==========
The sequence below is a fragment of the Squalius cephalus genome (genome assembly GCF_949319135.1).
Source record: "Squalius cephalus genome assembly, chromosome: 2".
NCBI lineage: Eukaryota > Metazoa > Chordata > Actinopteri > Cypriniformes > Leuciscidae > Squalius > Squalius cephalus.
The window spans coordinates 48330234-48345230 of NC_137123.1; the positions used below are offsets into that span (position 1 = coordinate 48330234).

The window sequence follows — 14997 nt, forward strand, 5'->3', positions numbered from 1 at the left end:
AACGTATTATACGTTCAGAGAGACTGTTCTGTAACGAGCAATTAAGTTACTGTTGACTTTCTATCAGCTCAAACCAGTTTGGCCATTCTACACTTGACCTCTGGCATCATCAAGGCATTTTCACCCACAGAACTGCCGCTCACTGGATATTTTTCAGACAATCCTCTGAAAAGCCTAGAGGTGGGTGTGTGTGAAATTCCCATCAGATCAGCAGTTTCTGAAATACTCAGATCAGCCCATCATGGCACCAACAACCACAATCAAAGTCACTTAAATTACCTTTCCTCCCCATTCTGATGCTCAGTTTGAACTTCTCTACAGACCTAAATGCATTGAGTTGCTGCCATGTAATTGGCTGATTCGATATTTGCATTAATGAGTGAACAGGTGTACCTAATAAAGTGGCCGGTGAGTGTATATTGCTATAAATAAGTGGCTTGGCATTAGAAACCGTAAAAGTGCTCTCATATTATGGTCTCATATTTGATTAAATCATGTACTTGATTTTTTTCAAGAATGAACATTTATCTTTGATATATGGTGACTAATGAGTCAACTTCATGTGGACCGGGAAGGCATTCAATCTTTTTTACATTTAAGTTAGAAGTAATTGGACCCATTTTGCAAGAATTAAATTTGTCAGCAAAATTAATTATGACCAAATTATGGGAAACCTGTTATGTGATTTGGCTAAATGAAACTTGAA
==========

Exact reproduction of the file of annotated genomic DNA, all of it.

The sequence below is a fragment of the Squalius cephalus genome (genome assembly GCF_949319135.1).
Source record: "Squalius cephalus genome assembly, chromosome: 2".
NCBI lineage: Eukaryota > Metazoa > Chordata > Actinopteri > Cypriniformes > Leuciscidae > Squalius > Squalius cephalus.
The window spans coordinates 48330234-48345230 of NC_137123.1; the positions used below are offsets into that span (position 1 = coordinate 48330234).

The window sequence follows — 14997 nt, forward strand, 5'->3', positions numbered from 1 at the left end:
AACGTATTATACGTTCAGAGAGACTGTTCTGTAACGAGCAATTAAGTTACTGTTGACTTTCTATCAGCTCAAACCAGTTTGGCCATTCTACACTTGACCTCTGGCATCATCAAGGCATTTTCACCCACAGAACTGCCGCTCACTGGATATTTTTCAGACAATCCTCTGAAAAGCCTAGAGGTGGGTGTGTGTGAAATTCCCATCAGATCAGCAGTTTCTGAAATACTCAGATCAGCCCATCATGGCACCAACAACCACAATCAAAGTCACTTAAATTACCTTTCCTCCCCATTCTGATGCTCAGTTTGAACTTCTCTACAGACCTAAATGCATTGAGTTGCTGCCATGTAATTGGCTGATTCGATATTTGCATTAATGAGTGAACAGGTGTACCTAATAAAGTGGCCGGTGAGTGTATATTGCTATAAATAAGTGGCTTGGCATTAGAAACCGTAAAAGTGCTCTCATATTATGGTCTCATATTTGATTAAATCATGTACTTGATTTTTTTCAAGAATGAACATTTATCTTTGATATATGGTGACTAATGAGTCAACTTCATGTGGACCGGGAAGGCATTCAATCTTTTTTACATTTAAGTTAGAAGTAATTGGACCCATTTTGCAAGAATTAAATTTGTCAGCAAAATTAATTATGACCAAATTATGGGAAACCTGTTATGTGATTTGGCTAAATGAAACTTGAA